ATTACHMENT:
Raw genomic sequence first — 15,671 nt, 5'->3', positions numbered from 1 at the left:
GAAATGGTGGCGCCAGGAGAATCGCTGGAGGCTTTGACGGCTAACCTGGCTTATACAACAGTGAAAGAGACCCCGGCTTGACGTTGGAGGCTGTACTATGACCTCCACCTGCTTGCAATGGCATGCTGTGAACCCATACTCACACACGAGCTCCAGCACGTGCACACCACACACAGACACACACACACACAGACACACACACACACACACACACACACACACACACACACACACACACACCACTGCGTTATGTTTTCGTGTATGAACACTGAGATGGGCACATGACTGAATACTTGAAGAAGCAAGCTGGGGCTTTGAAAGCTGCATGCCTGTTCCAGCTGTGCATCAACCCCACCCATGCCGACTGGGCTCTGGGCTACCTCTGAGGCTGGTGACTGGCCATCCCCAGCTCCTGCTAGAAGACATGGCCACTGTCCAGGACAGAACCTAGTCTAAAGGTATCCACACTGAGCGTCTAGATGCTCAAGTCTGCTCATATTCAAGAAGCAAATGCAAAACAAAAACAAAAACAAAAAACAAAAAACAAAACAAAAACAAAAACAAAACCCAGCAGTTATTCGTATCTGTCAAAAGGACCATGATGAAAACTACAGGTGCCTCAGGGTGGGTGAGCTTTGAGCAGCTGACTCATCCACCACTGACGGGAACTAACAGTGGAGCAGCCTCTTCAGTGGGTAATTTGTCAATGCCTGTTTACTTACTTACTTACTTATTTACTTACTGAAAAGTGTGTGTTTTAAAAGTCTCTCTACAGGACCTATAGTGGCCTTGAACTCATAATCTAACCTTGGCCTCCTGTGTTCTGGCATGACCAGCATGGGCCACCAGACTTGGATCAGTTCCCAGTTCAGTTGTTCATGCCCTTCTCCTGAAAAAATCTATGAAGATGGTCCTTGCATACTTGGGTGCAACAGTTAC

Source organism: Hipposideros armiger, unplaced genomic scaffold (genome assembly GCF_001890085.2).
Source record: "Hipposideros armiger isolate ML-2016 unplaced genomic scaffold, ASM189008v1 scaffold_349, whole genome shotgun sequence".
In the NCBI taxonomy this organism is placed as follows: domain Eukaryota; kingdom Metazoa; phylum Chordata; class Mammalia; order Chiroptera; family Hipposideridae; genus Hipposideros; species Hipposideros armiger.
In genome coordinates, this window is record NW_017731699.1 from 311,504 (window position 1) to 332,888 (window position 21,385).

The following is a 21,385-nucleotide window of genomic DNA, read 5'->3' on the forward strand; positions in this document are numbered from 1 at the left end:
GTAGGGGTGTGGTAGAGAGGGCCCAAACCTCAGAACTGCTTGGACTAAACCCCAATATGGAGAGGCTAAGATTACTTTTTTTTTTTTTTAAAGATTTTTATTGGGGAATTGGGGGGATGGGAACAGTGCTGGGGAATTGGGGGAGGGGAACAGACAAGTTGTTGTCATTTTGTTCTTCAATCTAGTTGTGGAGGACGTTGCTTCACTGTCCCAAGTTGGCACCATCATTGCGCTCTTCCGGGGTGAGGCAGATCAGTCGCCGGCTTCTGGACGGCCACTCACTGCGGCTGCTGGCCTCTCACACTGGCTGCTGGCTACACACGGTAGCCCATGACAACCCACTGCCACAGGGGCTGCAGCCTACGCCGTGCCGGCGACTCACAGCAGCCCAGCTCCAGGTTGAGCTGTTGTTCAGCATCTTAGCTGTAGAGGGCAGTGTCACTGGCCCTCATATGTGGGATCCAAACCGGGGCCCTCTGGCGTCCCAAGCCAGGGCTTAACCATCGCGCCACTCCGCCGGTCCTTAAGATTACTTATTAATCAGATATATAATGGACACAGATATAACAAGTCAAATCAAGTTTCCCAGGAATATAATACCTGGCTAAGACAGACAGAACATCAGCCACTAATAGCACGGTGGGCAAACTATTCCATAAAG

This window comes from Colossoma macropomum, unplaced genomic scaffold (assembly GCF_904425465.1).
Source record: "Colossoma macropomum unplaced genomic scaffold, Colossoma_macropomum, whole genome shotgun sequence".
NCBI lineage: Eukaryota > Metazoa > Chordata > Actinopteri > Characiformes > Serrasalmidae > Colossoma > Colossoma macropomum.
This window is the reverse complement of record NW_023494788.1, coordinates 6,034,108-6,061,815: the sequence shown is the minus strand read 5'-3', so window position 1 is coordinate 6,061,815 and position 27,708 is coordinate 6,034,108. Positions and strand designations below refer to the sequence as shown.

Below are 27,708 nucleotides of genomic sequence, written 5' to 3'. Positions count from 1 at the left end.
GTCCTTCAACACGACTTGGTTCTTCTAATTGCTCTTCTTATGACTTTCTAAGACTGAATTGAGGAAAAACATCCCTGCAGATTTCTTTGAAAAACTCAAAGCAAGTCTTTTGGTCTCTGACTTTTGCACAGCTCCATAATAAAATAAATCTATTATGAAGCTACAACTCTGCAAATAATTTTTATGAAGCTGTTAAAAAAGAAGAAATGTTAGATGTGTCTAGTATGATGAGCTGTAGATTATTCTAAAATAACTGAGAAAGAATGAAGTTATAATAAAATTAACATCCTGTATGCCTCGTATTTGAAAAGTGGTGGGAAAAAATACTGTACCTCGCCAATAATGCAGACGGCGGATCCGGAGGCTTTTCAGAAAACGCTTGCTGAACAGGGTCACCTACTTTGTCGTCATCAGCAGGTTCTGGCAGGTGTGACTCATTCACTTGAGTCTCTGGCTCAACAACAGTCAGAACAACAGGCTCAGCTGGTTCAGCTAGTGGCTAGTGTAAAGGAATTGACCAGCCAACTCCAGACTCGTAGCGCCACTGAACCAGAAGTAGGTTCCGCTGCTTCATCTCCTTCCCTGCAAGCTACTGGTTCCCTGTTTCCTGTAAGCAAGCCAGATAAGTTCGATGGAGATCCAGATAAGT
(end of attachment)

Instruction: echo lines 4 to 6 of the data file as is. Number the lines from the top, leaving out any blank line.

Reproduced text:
Source record: "Hipposideros armiger isolate ML-2016 unplaced genomic scaffold, ASM189008v1 scaffold_349, whole genome shotgun sequence".
In the NCBI taxonomy this organism is placed as follows: domain Eukaryota; kingdom Metazoa; phylum Chordata; class Mammalia; order Chiroptera; family Hipposideridae; genus Hipposideros; species Hipposideros armiger.
In genome coordinates, this window is record NW_017731699.1 from 311,504 (window position 1) to 332,888 (window position 21,385).